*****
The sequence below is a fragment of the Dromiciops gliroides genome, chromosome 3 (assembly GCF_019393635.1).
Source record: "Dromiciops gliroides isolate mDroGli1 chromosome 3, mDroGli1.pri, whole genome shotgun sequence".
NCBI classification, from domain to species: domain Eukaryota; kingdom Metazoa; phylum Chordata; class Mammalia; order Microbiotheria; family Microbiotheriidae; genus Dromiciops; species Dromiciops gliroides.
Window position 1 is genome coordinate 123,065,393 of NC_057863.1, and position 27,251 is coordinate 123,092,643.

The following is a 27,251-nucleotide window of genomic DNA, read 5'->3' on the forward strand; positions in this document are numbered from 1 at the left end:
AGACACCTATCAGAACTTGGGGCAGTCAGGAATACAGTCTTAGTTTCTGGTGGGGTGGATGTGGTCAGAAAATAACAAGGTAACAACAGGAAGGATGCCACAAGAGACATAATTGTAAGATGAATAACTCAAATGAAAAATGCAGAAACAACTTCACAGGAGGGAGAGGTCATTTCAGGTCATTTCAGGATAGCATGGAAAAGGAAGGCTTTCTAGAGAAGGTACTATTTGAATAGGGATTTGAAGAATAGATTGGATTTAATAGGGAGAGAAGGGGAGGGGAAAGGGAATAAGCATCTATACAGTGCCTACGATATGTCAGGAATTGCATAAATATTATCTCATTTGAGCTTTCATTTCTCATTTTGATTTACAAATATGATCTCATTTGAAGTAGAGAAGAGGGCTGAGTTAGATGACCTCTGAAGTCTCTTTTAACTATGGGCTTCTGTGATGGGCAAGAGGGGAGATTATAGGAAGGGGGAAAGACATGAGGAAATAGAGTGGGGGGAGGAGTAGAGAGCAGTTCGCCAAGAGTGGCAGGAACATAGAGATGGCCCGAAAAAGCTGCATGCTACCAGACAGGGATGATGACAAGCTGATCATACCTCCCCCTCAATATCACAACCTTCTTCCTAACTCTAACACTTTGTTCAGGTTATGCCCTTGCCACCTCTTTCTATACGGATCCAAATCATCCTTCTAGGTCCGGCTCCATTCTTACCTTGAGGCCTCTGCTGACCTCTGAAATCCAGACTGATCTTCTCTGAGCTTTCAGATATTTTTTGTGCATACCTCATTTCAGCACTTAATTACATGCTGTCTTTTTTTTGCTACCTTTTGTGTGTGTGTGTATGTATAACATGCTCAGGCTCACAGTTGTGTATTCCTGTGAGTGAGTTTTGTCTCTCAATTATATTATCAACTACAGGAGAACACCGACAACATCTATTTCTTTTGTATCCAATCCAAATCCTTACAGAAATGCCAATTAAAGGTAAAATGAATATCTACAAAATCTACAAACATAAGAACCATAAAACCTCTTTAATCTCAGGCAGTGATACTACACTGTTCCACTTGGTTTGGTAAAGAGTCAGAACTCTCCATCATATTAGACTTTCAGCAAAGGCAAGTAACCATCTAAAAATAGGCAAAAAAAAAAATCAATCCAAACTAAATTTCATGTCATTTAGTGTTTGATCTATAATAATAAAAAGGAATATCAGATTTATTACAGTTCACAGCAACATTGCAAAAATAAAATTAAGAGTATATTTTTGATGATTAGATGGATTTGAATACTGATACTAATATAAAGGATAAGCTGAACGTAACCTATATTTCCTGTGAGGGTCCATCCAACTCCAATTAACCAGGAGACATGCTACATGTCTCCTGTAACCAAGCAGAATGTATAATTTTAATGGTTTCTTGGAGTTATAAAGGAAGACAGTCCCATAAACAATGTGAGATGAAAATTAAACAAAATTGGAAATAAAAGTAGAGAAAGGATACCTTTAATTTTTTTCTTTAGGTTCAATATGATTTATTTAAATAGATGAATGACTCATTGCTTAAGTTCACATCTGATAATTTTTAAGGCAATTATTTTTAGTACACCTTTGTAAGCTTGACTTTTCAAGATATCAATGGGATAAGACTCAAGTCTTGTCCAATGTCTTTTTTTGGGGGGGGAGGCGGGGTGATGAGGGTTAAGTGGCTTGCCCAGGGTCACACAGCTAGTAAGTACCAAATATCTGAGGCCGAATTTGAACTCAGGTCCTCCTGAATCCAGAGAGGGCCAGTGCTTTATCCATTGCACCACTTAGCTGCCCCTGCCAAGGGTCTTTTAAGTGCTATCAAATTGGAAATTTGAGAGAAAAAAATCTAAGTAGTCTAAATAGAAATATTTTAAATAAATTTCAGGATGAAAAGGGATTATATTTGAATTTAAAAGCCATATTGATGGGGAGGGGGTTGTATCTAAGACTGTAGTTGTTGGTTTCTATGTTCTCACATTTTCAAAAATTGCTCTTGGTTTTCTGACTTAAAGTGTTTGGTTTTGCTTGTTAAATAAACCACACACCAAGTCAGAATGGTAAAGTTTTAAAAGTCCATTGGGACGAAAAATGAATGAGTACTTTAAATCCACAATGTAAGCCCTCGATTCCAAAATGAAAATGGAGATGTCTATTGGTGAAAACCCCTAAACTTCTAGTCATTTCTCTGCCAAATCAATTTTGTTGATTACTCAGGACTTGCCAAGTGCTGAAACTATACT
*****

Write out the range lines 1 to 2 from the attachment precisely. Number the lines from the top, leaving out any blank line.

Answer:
The sequence below is a fragment of the Dromiciops gliroides genome, chromosome 3 (assembly GCF_019393635.1).
Source record: "Dromiciops gliroides isolate mDroGli1 chromosome 3, mDroGli1.pri, whole genome shotgun sequence".